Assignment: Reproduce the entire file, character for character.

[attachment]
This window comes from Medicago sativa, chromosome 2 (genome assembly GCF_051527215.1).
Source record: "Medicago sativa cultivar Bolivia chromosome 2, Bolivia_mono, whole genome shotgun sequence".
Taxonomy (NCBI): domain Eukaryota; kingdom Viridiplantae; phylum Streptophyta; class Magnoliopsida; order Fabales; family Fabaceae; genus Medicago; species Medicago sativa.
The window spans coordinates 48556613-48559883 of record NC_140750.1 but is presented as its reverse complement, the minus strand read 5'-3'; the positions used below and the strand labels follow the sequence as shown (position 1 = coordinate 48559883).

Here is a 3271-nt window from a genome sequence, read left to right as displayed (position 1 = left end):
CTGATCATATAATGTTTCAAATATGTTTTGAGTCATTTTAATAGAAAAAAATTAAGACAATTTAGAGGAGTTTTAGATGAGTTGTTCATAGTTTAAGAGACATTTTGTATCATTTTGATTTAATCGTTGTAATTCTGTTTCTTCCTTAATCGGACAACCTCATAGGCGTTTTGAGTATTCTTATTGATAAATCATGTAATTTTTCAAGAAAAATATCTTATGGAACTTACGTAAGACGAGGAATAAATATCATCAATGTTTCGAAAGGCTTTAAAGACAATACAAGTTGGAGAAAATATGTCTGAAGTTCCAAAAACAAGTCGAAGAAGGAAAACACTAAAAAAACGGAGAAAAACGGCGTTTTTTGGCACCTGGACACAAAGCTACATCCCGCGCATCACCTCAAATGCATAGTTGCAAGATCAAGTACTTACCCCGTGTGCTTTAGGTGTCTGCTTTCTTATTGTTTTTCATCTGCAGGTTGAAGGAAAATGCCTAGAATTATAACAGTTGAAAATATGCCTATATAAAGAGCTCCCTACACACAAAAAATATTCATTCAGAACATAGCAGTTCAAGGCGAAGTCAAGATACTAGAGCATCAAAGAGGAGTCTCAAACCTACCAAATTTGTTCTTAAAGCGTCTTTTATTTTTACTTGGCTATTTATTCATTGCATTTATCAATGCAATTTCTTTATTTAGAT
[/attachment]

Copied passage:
This window comes from Medicago sativa, chromosome 2 (genome assembly GCF_051527215.1).
Source record: "Medicago sativa cultivar Bolivia chromosome 2, Bolivia_mono, whole genome shotgun sequence".
Taxonomy (NCBI): domain Eukaryota; kingdom Viridiplantae; phylum Streptophyta; class Magnoliopsida; order Fabales; family Fabaceae; genus Medicago; species Medicago sativa.
The window spans coordinates 48556613-48559883 of record NC_140750.1 but is presented as its reverse complement, the minus strand read 5'-3'; the positions used below and the strand labels follow the sequence as shown (position 1 = coordinate 48559883).

Here is a 3271-nt window from a genome sequence, read left to right as displayed (position 1 = left end):
CTGATCATATAATGTTTCAAATATGTTTTGAGTCATTTTAATAGAAAAAAATTAAGACAATTTAGAGGAGTTTTAGATGAGTTGTTCATAGTTTAAGAGACATTTTGTATCATTTTGATTTAATCGTTGTAATTCTGTTTCTTCCTTAATCGGACAACCTCATAGGCGTTTTGAGTATTCTTATTGATAAATCATGTAATTTTTCAAGAAAAATATCTTATGGAACTTACGTAAGACGAGGAATAAATATCATCAATGTTTCGAAAGGCTTTAAAGACAATACAAGTTGGAGAAAATATGTCTGAAGTTCCAAAAACAAGTCGAAGAAGGAAAACACTAAAAAAACGGAGAAAAACGGCGTTTTTTGGCACCTGGACACAAAGCTACATCCCGCGCATCACCTCAAATGCATAGTTGCAAGATCAAGTACTTACCCCGTGTGCTTTAGGTGTCTGCTTTCTTATTGTTTTTCATCTGCAGGTTGAAGGAAAATGCCTAGAATTATAACAGTTGAAAATATGCCTATATAAAGAGCTCCCTACACACAAAAAATATTCATTCAGAACATAGCAGTTCAAGGCGAAGTCAAGATACTAGAGCATCAAAGAGGAGTCTCAAACCTACCAAATTTGTTCTTAAAGCGTCTTTTATTTTTACTTGGCTATTTATTCATTGCATTTATCAATGCAATTTCTTTATTTAGAT